Friday, May 26, 2017

Living thing: relationship counseling for flags and the people who fly them

As Iwo Jima moments go, it was not very dramatic, but you gotta do what you gotta do: yesterday I was enjoying a walk under an umbrella in a tempestuous rain storm when I noticed down the street that the wind had knocked over a US flag that a neighbor had displayed outside next to their driveway. So I picked it up and re-set it the best I could in its brick footing.

"Thanks," said the flag.

Undramatic Iwo Jima moments are one thing. Talking flags are another.

"Hey, citizen," said the flag, "don't act so surprised. I'm a living thing."

I'd heard something along those lines before, back when my job required a nodding (bowing? handshaking?) acquaintance with flag etiquette. But I'd never heard it expressed that way, much less by a flag. I wasn't sure that I should enter a conversation that might serve to have me either institutionalized or sanctified, so I just kept to myself.

"Good for you, citizen!" continued the flag. "Demand statutory evidence! Here you go: 4 U.S. Code §8: 'The flag represents a living country and is itself considered a living thing.'"

Which to my mind still did not explain the gift of language. Which, nonetheless, kept on giving.

"So yeah, thanks for setting me up again. I'm not sure that these homeowners here have made adequate or--ahem ahem--legal arrangements for my display. You wouldn't care to make a citizen's arrest, would you?"

I internally retreated to the dictum that a person's home was his or her castle and left it there.

"No big deal. After all, I'm just an American flag." (Did I detect a note of sarcasm?) "You wouldn't believe what people do to me. And I don't mean the burning. That is hateful, but at least it's honest. What I'm talking about is advertising."


"Yeah, it's right there in §8(i) of the Code: 'The flag should not be used for advertising purposes in any manner whatsoever.' But tell you what: this weekend is Memorial Day weekend: I want you to count the number of ads in the paper that use the flag to flog their pursuit of Almighty Mammon."

While I did notice the euphony of "flag to flog," I also noticed the second instance of serial colons, which might be--can I say?--a red flag for some kind of health condition.

"Now I understand the code means an actual flag, not a a representation of a flag, but hey: I'm a living thing, not a lawyer. [Pregnant pause] What? No rim shot? Nevermind: Look: I'm a living thing like you are not: I'm a symbol. So can you blame me for taking symbols seriously, even printed ones?"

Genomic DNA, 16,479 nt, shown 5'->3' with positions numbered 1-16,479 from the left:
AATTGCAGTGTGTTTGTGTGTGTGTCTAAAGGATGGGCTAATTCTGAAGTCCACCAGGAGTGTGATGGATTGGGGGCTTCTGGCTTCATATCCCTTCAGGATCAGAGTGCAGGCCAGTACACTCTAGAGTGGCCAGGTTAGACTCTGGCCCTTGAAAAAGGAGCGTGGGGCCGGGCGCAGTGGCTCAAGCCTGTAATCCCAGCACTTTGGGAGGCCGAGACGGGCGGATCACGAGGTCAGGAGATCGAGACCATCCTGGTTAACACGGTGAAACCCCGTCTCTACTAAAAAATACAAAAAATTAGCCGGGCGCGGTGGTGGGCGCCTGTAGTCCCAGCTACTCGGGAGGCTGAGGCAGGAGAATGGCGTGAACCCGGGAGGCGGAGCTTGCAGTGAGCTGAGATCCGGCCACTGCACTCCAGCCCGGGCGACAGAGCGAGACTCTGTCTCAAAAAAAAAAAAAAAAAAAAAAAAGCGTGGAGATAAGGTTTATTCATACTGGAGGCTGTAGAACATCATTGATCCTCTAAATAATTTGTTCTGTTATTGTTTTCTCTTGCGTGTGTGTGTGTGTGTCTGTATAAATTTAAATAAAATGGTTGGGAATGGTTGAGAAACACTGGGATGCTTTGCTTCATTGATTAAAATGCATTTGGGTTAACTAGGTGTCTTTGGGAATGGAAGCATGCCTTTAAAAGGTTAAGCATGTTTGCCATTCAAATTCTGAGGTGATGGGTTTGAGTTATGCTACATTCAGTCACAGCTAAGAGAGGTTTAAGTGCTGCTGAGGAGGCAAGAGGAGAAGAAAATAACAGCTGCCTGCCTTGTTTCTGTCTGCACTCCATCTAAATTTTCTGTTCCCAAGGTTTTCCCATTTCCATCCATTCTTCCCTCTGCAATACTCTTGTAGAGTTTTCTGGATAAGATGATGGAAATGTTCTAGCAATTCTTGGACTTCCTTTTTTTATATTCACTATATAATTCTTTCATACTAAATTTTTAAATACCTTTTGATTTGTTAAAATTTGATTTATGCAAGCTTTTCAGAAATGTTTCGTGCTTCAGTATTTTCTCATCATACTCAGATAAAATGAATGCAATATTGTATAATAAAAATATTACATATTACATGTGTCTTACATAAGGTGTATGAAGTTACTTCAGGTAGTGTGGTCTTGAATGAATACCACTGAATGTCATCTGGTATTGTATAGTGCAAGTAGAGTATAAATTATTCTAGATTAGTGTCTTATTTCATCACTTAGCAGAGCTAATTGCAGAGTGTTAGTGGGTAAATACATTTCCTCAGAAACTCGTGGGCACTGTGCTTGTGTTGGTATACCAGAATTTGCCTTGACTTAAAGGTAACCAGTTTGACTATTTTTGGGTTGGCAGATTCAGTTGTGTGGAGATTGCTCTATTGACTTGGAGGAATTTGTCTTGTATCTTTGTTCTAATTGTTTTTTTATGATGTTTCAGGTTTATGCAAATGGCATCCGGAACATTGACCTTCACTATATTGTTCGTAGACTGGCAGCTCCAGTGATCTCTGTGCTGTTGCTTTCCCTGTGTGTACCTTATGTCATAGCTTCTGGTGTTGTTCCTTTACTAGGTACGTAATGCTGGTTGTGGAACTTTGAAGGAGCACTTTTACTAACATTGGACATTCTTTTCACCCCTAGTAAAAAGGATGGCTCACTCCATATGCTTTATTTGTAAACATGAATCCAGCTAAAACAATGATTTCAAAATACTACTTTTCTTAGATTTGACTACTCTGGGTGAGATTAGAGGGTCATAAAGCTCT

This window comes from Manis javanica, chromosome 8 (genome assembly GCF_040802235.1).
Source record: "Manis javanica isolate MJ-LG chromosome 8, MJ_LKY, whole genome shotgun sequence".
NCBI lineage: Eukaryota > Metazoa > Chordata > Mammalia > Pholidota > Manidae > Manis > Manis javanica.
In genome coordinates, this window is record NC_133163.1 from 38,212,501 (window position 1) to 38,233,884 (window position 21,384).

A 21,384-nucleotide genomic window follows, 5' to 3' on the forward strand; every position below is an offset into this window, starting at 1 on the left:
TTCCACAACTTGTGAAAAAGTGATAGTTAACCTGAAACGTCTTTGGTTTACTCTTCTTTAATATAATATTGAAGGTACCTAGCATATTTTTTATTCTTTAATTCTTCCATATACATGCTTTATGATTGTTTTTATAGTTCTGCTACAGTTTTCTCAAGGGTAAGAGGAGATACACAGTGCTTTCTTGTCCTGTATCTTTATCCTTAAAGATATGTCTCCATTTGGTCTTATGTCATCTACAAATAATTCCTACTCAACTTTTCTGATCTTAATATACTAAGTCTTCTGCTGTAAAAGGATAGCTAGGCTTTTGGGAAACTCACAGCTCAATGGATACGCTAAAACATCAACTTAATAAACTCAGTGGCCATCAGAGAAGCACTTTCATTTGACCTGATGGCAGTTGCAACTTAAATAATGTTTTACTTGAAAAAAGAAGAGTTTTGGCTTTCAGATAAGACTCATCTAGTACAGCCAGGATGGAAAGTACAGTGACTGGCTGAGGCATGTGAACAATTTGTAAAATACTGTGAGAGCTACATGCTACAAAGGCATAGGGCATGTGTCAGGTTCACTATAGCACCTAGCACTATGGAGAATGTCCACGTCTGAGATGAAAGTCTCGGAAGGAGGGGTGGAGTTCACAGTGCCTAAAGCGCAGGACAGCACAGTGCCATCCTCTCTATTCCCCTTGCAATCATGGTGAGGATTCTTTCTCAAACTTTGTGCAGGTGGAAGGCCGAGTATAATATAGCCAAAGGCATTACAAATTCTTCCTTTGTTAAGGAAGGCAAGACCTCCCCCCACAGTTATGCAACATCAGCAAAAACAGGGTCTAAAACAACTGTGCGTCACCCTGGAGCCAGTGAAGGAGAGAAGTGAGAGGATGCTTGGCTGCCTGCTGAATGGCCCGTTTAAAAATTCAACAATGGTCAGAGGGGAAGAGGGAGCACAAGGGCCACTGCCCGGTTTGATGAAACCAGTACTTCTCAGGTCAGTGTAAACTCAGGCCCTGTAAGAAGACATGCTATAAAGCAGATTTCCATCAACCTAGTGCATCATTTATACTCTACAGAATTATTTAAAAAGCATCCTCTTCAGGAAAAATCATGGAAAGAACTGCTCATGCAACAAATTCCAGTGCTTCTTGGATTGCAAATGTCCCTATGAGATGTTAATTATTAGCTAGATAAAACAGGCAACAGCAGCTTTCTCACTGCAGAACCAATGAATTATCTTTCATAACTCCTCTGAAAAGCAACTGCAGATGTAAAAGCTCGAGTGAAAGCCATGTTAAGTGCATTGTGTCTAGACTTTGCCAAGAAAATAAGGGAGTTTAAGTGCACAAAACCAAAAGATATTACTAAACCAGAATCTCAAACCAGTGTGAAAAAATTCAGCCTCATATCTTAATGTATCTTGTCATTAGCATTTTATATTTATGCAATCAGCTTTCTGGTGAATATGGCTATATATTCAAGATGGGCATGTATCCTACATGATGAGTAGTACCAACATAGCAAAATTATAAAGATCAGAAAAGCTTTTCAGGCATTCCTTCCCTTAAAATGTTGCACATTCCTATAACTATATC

Another serial colon. Something's going on.

"People just don't get it. They just don't know! They just don't think! They think they're respecting me, but they might as well be spitting on me. Give me Colin Kaepernick's kneeling any old day! At least he's thinking! Since when was kneeling disrespectful? It might not be statutory, but it is respectful. As to respect: look at the first sentence of the preamble of §8: 'No disrespect should be shown to the flag of the United States of America.'"

Damn. Four instances of serial colons. Was it a warning sign of something? Apoplexy?

"But since I'm talking, and since some kind of demon cat's got your tongue, I might as well vent: this is the South, right: pickup trucks flying both me and the Confederate flag: together: side by side?"

Whew! Triple colons! Look out!

"What's with that? And these are people that'd be happy to hurt you if they saw you burning me in protest! They'd be exhilarated to hurt Colin Kaepernick, preferably by lynch mob! And yet: and yet: and yet: and yet: that flag: that Confederate battle flag: that flag betrayed me and straight up tried to kill me."

Then suddenly I realized that this was a bad case of hypothermia. The flag was wobbling on its flimsy stand. I pulled the flagpole out of the brick footings and dug out a deeper hole with my boot. In all the mud this was an easy thing to do. I replaced the pole and pushed the whole setup down as hard as I could. I couldn't keep it from getting wet, but I could try to keep it steady.

"Whew. Wow. Thanks for that. What, was I spewing colons again? I always do that. It's a sure sign of flag exposure."

We shared a moment of silence.

"So what would you do? If somebody straight up betrayed you and tried to kill you?"

I figured I might spew a few colons myself, hypothermia notwithstanding. I gave the flagpole one last push for the sake of security and then held the flag out from the pole to let the wind lash some of the water out of it because it was soaked to the stars and stripes and then I left the living thing standing by the neighbor's driveway.

Today I went back to take the pictures. It's sunny. Perfect weather for patriots ;-)

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